I do not care what shareholders and their boards pay the people who create enormous value. … … On the other hand, many others received huge bonuses for bankrupting their firms and driving the economy into recession. Their job performance should be the subject of your ire and of regulators. They brought the world to the abyss of economic collapse because they had incentives to do so.

If that sounds unbelievable, consider:

– Subprime mortgage brokers who were paid based on the quantity – not the quality – of their mortgage writing. The loans lenders sold to Wall Street to be securitized carried a 90-day warranty. Hence, the brokers’ jobs were to find people who would make the first three monthly payments of a 30-year loan. After that, it was no longer their concern.

– Derivative traders who knew that what they were buying was going to blow up. In 2007, I published an e-mail from one such trader who wrote, “We knew we were buying time bombs.” The motivation was deal fees and bonuses. Once the derivative machinery was in motion, they had to “keep buying collateral, in order to keep issuing these transactions.”

– Collateralized debt obligation managers whose job it was to assemble pools of mortgages, yet had little or no understanding of the underlying loans. The salespeople, traders and managers working in the mortgage sector had incentives that were upside down. The greater the risk they took, the more they were paid. But brunt of those risks was on third parties, never themselves. It was shareholders and taxpayers who shouldered them.

This is backward. The people who should bear the downside are the ones who have the upside. Instead, the system was perversely one of private profit but public risk.

He named names:

l Lehman Brothers Chairman and CEO Richard Fuld Jr. made nearly a half-billion – $490 million – from selling Lehman stock in the years before it filed for Chapter 11 bankruptcy.

l Countrywide Financial (now owned by Bank of America) founder and CEO Angelo Mozilo cashed in $122 million in stock options in 2007.  His total take is estimated at more than $400 million dollars.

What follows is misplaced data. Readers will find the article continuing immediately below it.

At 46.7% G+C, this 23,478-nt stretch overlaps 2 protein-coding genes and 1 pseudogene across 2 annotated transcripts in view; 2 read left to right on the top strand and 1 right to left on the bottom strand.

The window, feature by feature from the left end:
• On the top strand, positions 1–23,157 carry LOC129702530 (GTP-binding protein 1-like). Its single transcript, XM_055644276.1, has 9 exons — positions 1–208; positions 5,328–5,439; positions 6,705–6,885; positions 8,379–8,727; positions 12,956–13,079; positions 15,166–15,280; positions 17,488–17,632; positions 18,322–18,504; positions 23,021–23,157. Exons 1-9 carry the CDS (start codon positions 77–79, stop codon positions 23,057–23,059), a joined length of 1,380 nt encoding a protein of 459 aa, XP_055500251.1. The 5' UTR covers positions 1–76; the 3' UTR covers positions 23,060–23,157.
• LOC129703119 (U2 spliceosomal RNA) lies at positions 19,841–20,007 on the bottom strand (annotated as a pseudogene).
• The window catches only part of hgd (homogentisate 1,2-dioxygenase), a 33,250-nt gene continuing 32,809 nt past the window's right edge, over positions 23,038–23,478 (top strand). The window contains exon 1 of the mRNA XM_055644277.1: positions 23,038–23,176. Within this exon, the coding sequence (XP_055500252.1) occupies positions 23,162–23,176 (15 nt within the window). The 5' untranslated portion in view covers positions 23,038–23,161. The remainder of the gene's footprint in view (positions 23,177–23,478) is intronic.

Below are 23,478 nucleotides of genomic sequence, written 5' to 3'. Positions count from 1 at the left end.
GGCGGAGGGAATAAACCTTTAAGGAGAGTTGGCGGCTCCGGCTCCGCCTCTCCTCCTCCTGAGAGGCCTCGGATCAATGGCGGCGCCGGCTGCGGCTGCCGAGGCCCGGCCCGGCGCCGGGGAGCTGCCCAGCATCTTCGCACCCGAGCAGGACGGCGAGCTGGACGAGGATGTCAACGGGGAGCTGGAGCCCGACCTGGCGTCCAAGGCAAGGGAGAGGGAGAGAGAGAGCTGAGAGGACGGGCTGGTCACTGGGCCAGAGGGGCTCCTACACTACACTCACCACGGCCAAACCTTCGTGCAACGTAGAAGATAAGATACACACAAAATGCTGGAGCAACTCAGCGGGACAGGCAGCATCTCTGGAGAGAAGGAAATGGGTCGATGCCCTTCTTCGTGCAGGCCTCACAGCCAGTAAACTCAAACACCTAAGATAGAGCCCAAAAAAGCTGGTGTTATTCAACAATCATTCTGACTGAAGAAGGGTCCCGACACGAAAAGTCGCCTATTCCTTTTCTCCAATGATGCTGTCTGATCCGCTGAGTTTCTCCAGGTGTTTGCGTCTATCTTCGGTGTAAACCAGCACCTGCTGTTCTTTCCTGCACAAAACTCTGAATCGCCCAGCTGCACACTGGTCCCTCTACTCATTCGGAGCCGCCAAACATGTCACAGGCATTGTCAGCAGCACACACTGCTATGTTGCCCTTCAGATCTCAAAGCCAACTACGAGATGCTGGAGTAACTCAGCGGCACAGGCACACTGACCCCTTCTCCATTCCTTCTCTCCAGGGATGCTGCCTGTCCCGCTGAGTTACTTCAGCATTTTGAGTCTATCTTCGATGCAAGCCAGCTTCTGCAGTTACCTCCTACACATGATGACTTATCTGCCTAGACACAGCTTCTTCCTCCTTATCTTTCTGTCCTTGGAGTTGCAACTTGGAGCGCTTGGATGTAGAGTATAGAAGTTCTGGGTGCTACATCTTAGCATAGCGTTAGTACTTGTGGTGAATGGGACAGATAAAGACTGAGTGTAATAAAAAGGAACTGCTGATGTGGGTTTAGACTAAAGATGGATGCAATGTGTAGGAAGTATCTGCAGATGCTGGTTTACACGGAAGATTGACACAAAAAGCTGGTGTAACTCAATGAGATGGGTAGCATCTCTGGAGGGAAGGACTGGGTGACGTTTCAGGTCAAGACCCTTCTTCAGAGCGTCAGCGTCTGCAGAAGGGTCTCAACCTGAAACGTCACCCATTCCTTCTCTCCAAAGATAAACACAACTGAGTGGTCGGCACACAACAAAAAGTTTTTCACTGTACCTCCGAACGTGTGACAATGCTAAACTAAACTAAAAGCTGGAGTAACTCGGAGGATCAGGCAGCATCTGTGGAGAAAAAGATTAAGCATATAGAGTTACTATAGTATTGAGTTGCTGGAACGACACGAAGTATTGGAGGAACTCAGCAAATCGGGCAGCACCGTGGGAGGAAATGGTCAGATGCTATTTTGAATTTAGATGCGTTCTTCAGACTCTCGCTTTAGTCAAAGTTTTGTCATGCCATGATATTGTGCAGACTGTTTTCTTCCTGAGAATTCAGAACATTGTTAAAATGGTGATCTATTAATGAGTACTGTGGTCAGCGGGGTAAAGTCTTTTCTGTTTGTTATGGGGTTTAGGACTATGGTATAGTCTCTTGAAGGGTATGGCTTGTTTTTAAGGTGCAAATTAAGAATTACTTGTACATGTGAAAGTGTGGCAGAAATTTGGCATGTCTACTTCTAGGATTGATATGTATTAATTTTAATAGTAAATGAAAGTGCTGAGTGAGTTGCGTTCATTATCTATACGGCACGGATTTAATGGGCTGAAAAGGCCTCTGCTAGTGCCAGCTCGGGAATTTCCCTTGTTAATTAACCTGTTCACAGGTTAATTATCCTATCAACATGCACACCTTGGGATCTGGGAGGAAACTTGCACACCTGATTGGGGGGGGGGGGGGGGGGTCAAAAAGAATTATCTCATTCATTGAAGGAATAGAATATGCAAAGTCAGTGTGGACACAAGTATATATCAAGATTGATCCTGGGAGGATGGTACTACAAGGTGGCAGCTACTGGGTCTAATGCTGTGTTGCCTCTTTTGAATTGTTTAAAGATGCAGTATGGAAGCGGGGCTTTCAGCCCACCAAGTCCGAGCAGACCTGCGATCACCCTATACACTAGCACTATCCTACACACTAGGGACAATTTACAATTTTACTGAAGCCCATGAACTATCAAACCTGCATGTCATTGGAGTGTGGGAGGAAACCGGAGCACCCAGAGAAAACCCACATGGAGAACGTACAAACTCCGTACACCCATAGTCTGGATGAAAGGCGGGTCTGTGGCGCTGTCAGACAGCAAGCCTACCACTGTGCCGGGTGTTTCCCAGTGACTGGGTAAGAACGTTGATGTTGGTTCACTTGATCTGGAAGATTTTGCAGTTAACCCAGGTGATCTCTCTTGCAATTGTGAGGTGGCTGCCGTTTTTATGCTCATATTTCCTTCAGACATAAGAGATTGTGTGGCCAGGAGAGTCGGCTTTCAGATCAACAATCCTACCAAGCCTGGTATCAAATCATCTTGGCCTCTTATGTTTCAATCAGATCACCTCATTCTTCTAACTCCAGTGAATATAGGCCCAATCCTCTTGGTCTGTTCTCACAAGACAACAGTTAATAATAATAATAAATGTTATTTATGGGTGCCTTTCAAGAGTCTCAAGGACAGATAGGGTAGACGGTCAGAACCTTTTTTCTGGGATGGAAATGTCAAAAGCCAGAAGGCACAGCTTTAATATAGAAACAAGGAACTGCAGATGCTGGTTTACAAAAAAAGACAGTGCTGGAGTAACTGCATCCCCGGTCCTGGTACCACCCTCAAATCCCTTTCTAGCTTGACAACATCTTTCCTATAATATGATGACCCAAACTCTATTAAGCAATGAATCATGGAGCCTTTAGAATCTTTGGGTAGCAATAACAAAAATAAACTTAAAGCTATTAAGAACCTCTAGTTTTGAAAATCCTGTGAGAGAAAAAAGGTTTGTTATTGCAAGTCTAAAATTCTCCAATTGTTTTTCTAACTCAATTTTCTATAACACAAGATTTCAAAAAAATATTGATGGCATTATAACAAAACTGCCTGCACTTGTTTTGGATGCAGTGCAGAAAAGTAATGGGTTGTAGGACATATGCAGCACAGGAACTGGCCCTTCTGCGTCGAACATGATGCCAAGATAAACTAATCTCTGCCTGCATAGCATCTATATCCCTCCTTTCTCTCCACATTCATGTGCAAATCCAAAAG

l Stanley O’Neal, who steered Merrill Lynch into financial collapse before it was taken over in a shotgun wedding with Bank of America in 2008, was given a package of $160 million when he retired.

l Bear Stearns former chairman Jimmy Cayne, rescued by a $29 billion Fed shotgun wedding to JPMorgan Chase, received $60 million when he was replaced;

l Fannie Mae CEO Daniel Mudd received $11.6 million in 2007. His counterpart at Freddie Mac, Richard Syron, brought in $18 million. In 2008, the two were forced into government conservatorship.

via Washington Post.

As Ritholtz pointed out, things weren’t always this way.  Once most Wall Street firms were partnerships, and the partners went into personal bankruptcy when their firms failed. Their mansions, yachts, automobiles and even their watches were auctioned off.  During the 1970s and 1980s, the big partnerships became public corporations, and the principle of limited liability meant that the owners were only on the hook for what they put into the firms, not for what they took out of them.

It’s not practical to turn the Wall Street firms back into partnerships.  Instead Rithholtz suggests legislation to make corporate executive personally responsible for reckless management and to claw back their excessive compensation.  I think that’s an interesting idea.  A better idea, in my opinion, would be to make the corporate decision-makers criminally liable for criminal actions of a corporation.